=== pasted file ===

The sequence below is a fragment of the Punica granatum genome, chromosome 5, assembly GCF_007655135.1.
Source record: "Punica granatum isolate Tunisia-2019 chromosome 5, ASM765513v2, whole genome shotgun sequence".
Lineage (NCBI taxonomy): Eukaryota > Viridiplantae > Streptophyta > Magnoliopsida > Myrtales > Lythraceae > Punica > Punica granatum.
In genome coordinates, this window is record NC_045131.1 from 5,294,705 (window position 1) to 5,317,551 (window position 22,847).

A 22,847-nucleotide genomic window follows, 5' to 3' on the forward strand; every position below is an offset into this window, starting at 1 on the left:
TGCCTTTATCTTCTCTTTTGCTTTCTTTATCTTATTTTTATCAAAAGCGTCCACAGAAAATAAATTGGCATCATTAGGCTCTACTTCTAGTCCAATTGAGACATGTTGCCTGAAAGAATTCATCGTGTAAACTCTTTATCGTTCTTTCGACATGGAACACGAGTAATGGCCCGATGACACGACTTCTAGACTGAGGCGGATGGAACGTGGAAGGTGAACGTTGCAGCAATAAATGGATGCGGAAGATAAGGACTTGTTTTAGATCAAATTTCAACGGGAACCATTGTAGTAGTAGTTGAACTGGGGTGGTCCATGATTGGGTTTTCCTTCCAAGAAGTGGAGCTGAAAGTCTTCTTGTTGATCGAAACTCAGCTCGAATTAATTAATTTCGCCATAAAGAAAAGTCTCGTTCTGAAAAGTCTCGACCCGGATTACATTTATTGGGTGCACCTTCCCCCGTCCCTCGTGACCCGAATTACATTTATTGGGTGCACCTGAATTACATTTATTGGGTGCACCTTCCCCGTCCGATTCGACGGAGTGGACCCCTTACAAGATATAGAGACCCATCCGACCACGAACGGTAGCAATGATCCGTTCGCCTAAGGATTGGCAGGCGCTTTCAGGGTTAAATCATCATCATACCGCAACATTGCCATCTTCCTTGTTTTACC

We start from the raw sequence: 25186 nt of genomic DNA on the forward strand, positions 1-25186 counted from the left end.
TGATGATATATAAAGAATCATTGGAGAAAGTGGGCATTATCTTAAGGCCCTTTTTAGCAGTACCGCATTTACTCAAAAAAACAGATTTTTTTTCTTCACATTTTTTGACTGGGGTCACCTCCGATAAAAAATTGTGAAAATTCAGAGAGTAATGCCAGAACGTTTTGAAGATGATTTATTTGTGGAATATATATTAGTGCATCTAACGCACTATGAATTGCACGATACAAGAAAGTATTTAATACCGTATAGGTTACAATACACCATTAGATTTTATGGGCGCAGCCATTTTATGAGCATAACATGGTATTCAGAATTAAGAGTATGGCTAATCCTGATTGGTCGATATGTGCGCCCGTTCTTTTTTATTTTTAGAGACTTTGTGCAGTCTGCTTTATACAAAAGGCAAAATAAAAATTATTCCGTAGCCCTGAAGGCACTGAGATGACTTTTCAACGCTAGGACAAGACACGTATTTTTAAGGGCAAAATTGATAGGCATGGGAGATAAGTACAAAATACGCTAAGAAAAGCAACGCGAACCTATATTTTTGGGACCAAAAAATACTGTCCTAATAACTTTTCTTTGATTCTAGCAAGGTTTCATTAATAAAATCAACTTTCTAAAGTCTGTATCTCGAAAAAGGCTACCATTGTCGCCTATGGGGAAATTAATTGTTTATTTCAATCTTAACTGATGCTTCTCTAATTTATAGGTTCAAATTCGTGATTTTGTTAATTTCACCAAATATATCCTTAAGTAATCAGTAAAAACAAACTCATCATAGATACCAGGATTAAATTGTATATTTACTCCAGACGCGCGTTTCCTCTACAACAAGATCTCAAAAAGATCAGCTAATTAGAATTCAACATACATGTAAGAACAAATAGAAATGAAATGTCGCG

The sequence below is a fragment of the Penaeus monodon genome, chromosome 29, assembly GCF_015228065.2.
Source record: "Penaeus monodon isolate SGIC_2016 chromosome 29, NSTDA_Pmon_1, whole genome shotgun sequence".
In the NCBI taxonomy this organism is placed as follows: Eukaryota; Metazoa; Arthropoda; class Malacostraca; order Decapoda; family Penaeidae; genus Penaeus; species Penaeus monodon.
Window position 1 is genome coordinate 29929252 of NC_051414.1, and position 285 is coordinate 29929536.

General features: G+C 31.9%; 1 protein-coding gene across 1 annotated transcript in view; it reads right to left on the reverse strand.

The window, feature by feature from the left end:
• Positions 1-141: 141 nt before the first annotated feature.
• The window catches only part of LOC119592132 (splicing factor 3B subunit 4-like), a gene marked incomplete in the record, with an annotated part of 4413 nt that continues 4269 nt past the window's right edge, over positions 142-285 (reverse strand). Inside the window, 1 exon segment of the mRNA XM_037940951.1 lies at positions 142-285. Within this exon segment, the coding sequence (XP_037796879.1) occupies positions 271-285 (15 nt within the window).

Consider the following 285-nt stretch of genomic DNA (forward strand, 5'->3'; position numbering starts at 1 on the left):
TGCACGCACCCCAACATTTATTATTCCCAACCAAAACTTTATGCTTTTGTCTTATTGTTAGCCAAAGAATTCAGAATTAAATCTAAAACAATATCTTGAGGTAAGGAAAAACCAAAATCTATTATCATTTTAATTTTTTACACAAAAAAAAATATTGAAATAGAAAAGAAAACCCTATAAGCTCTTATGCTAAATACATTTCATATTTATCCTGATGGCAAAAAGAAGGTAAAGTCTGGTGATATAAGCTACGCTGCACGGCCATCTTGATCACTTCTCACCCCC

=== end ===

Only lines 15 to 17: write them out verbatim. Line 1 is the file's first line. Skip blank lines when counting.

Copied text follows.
• Positions 1-141: 141 nt before the first annotated feature.
• The window catches only part of LOC119592132 (splicing factor 3B subunit 4-like), a gene marked incomplete in the record, with an annotated part of 4413 nt that continues 4269 nt past the window's right edge, over positions 142-285 (reverse strand). Inside the window, 1 exon segment of the mRNA XM_037940951.1 lies at positions 142-285. Within this exon segment, the coding sequence (XP_037796879.1) occupies positions 271-285 (15 nt within the window).

Consider the following 285-nt stretch of genomic DNA (forward strand, 5'->3'; position numbering starts at 1 on the left):